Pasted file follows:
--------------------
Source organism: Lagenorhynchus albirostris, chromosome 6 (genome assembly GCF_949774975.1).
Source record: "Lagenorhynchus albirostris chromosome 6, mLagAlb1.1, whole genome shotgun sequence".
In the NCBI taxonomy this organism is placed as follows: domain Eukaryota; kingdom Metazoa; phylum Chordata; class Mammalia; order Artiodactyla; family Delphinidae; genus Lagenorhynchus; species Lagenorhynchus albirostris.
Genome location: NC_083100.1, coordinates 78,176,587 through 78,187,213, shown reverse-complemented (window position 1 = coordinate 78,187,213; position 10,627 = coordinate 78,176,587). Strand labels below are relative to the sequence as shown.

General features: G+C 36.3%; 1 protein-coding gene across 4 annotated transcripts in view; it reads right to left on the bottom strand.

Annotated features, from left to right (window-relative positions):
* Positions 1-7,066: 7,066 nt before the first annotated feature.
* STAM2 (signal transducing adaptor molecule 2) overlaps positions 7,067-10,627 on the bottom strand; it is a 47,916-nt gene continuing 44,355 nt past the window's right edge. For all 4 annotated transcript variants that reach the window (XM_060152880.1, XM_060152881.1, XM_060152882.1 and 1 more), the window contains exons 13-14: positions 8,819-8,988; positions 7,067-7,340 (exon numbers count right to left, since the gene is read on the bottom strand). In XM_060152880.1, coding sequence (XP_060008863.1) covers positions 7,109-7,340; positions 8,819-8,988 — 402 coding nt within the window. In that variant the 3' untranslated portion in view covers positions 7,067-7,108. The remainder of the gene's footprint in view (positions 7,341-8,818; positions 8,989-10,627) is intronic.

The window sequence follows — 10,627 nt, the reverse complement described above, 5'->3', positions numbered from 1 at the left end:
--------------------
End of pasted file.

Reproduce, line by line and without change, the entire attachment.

Source organism: Lagenorhynchus albirostris, chromosome 6 (genome assembly GCF_949774975.1).
Source record: "Lagenorhynchus albirostris chromosome 6, mLagAlb1.1, whole genome shotgun sequence".
In the NCBI taxonomy this organism is placed as follows: domain Eukaryota; kingdom Metazoa; phylum Chordata; class Mammalia; order Artiodactyla; family Delphinidae; genus Lagenorhynchus; species Lagenorhynchus albirostris.
Genome location: NC_083100.1, coordinates 78,176,587 through 78,187,213, shown reverse-complemented (window position 1 = coordinate 78,187,213; position 10,627 = coordinate 78,176,587). Strand labels below are relative to the sequence as shown.

General features: G+C 36.3%; 1 protein-coding gene across 4 annotated transcripts in view; it reads right to left on the bottom strand.

Annotated features, from left to right (window-relative positions):
* Positions 1-7,066: 7,066 nt before the first annotated feature.
* STAM2 (signal transducing adaptor molecule 2) overlaps positions 7,067-10,627 on the bottom strand; it is a 47,916-nt gene continuing 44,355 nt past the window's right edge. For all 4 annotated transcript variants that reach the window (XM_060152880.1, XM_060152881.1, XM_060152882.1 and 1 more), the window contains exons 13-14: positions 8,819-8,988; positions 7,067-7,340 (exon numbers count right to left, since the gene is read on the bottom strand). In XM_060152880.1, coding sequence (XP_060008863.1) covers positions 7,109-7,340; positions 8,819-8,988 — 402 coding nt within the window. In that variant the 3' untranslated portion in view covers positions 7,067-7,108. The remainder of the gene's footprint in view (positions 7,341-8,818; positions 8,989-10,627) is intronic.

The window sequence follows — 10,627 nt, the reverse complement described above, 5'->3', positions numbered from 1 at the left end: